People v. Thomas.
2021 COA 23. No. 17CA2132. Constitutional Law—Fourth Amendment—Searches and Seizures—Motor Vehicle—Warrantless Search—Fruit of the Poisonous Tree—Community Caretaking Exception—Impounding Vehicle.
February 25, 2021
An officer stopped defendant’s vehicle for a traffic violation. Defendant pulled the car over to the right-side curb of a residential street. The officer discovered that defendant had an outstanding warrant and arrested him. Defendant asked if he could call his wife to pick up the vehicle from the parking space. Instead, the officer requested a tow of the vehicle. To prepare the vehicle for towing, the officer conducted an inventory search during which he found a handgun, methamphetamine, a knife, and a blackjack.
Based on that evidence, the prosecution charged defendant with possession of a controlled substance with intent to distribute, three counts of possession of a weapon by a previous offender, and possession of an illegal weapon. Defendant moved to suppress the evidence discovered during the inventory search. The district court denied the motion, and the jury convicted him as charged.
On appeal, defendant argued that the district court erroneously denied his motion to suppress. The threshold inquiry when determining the reasonableness of an inventory search is whether the vehicle impoundment was proper. Officers may reasonably remove vehicles that are hazardous or disabled, parked illegally, blocking access to private property, or obstructing traffic on public roads. Here, defendant’s vehicle was legally parked on a residential street, and defendant provided proof of ownership and testified that he asked the officer to allow him to call his wife to retrieve the vehicle, thereby assuming the risk of vandalism and theft if his wife did not do so. Therefore, because neither the safekeeping rationale nor any other community caretaking function applied, the prosecution failed to meet its burden to prove that the seizure of defendant’s vehicle fell within the community caretaking exception to the Fourth Amendment’s warrant requirement. Accordingly, the seizure was unreasonable, and the fruits of the subsequent inventory search should have been suppressed.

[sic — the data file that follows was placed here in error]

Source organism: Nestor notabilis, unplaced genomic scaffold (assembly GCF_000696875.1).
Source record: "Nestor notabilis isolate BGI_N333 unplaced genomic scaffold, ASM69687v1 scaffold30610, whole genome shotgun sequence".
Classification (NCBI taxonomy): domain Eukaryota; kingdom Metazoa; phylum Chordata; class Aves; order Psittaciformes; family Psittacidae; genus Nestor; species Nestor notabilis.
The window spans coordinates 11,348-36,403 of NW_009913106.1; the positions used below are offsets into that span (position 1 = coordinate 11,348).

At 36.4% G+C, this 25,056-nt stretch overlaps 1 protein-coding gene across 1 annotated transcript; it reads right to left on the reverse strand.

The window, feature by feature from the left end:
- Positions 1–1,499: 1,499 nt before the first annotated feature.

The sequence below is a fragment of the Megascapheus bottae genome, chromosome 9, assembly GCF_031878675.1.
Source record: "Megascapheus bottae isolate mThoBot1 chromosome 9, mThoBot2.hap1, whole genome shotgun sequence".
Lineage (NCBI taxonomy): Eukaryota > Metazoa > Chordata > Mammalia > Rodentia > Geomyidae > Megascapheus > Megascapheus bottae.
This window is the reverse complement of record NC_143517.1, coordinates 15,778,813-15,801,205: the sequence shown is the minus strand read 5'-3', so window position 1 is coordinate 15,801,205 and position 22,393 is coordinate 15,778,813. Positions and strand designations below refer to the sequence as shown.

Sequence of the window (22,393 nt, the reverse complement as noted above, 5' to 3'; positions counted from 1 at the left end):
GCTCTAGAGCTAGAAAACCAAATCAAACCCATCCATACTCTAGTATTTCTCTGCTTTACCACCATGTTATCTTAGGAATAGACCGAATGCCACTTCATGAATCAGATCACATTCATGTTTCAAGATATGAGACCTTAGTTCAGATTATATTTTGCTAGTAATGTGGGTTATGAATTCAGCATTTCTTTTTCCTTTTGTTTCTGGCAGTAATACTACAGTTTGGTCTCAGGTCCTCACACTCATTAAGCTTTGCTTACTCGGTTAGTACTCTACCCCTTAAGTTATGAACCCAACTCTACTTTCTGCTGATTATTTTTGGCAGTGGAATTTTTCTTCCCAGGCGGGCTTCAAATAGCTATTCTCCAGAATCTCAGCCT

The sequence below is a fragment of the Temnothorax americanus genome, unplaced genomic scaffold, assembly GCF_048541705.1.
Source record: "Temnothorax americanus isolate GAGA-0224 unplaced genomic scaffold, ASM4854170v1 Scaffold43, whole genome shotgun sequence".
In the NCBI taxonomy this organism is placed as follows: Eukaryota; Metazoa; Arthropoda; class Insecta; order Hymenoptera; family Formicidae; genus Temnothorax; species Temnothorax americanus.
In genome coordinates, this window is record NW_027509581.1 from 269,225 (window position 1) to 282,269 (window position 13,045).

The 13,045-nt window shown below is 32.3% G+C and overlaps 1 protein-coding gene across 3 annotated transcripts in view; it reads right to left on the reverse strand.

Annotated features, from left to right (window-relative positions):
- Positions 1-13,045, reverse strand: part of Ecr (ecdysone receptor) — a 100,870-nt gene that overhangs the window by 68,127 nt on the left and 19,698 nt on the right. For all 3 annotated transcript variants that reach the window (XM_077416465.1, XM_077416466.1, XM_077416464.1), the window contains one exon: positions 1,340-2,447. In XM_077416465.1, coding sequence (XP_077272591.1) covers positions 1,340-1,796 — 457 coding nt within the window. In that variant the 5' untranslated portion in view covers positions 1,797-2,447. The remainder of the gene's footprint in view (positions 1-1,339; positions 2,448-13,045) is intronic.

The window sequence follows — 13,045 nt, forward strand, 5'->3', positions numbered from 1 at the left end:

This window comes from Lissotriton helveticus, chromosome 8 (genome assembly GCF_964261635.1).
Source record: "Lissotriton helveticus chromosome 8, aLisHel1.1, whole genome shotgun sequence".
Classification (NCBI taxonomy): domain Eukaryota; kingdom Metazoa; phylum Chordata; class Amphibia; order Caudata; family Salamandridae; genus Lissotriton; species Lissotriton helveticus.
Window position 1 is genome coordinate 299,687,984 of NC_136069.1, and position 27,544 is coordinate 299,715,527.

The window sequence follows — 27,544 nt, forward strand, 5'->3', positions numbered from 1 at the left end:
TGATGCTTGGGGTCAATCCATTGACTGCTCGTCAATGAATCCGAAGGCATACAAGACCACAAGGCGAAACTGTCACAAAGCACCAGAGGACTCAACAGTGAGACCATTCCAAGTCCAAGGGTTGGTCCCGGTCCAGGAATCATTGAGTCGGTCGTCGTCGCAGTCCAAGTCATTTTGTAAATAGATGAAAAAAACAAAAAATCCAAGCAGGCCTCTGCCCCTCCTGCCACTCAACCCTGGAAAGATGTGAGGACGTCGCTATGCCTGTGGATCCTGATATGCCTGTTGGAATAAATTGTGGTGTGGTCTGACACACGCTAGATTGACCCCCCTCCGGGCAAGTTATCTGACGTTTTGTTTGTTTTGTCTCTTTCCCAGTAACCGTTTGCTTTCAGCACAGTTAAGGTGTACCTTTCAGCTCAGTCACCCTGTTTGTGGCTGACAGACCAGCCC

The judgment was reversed and the case was remanded for further proceedings consistent with this opinion.